Looking back to last year's review it was clear that in 2016 I thought I was working at my limit. This year I know I've gone way beyond that limit. Towards the end of the year I was almost unable to keep going. I was finding it impossible to find energy to start anything new and trouble keeping all the different streams of projects going through my mind. I don't think anything I did on it's own was too difficult but just the combination of multiple different projects was tough. Especially things way outside my comfort zone away from science research and teaching.
I could tell this work load did effect my family life too much. Being stressed and not having energy was a bad thing. Part of the issue was changes at home meaning that I needed to be home earlier than before which meant I had to try to be more efficient with my time and trying to juggle too many things.
Anyway, I survived and a number of things have been completed which means I don't need to worry about them any more. On the big plus side I did also get promoted to "Senior Lecturer above the bar" which is reward for doing so much work. While I still need to do more to get my next promotion in a few years it's good to already have a number of acomplishments. I just need to make sure I don't fill up my to-do list with more things that get in the way of research so much. Especially as I have a sabbatical second semester next year.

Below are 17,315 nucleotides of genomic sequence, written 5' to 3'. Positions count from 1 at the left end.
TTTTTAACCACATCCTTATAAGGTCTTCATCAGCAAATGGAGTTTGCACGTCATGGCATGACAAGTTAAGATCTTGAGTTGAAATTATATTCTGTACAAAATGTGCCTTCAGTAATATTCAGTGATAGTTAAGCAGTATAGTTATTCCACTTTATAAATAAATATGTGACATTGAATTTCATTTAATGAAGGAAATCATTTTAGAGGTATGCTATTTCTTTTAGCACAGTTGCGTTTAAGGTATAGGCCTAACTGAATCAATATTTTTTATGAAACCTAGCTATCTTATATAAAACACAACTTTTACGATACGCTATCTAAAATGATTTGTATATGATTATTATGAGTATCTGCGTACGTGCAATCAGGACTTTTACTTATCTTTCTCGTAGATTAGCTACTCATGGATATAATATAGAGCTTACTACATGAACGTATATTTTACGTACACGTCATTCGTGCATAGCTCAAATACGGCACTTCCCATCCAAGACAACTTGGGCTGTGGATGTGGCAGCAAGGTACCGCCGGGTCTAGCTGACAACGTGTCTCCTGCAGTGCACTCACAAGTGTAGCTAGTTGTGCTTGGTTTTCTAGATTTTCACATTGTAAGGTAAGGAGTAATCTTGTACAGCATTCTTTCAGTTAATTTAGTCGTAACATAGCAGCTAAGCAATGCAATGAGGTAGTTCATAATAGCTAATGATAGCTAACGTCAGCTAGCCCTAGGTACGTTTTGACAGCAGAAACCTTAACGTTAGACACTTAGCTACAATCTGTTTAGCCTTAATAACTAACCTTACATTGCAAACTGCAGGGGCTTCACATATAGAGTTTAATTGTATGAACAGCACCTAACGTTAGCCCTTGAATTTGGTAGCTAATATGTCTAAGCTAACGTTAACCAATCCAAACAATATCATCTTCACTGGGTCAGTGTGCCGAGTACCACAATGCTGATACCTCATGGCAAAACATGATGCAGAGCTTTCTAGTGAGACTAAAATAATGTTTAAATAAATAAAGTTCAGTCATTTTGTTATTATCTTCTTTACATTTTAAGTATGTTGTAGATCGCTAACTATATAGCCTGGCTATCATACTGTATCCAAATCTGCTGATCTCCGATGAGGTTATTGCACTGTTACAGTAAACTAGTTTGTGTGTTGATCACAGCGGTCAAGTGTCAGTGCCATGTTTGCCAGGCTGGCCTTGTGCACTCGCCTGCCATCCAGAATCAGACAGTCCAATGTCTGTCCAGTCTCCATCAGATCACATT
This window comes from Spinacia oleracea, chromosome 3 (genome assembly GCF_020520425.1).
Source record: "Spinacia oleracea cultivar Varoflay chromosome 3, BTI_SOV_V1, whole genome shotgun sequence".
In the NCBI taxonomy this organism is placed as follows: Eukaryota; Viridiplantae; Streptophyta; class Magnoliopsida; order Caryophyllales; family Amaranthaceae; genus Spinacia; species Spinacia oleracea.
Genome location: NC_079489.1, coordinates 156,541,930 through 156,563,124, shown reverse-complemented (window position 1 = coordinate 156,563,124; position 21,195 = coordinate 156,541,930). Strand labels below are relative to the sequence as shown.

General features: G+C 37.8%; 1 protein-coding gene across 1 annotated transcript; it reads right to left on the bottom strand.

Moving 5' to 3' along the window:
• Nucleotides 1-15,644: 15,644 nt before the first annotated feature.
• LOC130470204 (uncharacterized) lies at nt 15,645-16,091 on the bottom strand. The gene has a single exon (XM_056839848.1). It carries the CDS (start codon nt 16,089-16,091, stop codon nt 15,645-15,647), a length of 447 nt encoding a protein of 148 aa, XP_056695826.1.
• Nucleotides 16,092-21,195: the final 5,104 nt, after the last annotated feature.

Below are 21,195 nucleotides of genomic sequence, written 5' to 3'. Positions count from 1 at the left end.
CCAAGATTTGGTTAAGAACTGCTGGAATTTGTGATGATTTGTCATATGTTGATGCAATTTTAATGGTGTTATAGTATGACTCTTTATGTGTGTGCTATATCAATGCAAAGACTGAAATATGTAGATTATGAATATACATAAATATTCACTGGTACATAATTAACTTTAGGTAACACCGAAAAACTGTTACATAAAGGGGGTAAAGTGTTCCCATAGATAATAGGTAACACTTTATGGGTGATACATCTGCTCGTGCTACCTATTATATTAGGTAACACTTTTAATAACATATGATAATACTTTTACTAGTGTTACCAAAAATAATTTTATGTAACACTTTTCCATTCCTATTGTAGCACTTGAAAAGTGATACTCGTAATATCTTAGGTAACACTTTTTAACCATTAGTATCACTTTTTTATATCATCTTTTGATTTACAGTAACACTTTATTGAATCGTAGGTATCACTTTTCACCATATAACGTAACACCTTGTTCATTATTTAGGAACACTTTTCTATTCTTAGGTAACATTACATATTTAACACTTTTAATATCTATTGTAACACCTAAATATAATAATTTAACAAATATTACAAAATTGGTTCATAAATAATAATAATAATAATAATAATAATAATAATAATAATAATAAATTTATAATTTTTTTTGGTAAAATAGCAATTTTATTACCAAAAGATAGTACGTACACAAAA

So anyway here is a (probably incomplete) list of everything I've done this year....
- Published the BPASS instrument paper as joint 1st author: Binary Population and Spectral Synthesis Version 2.1: Construction, Observational Verification, and New Results
- Completed the data release for BPASS v2.1 associated with the paper and put it on the code website bpass.auckland.ac.nz
- Contributed to another 8 accepted journal articles
- Investigating the diversity of supernovae type Iax: a MUSE and NOT spectroscopic study of their environments, Lyman et al,
- Spatially Resolved MaNGA Observations of the Host Galaxy of Superluminous Supernova 2017egm, Chen et al.,
- Radio observations confirm young stellar populations in local analogues to z ˜ 5 Lyman break galaxies, Greis et al.,
- iPTF15eqv: Multiwavelength Exposé of a Peculiar Calcium-rich Transient, Milisavljevic et al.,
- No evidence for Population III stars or a Direct Collapse Black Hole in the z = 6.6 Lyman-α emitter 'CR7', Bowler et al.,
- Observational properties of massive black hole binary progenitors, Hainich et al., A&A in press,
- Diffuse Galactic antimatter from faint thermonuclear supernovae in old stellar populations, Crocker et al.,
- LOSS Revisited. I. Unraveling Correlations Between Supernova Rates and Galaxy Properties, as Measured in a Reanalysis of the Lick Observatory Supernova Search, Graur et al.,
- Invited talks at "Mock Perth: Challenges for Simulations in the Era of SKA and Large IFU Surveys" and The Impact of Binaries on Stellar Evolution" conferences in Australia and Germany respectively.
- Carnegie Distinguished visitor, invited colloquium (funded two weeks visit to work at Carnegie Observatories, Pasadena, USA). (https://www.youtube.com/watch?v=iDh6yFjudIM). Met lots of cool scientists and have some cunning plans for new science!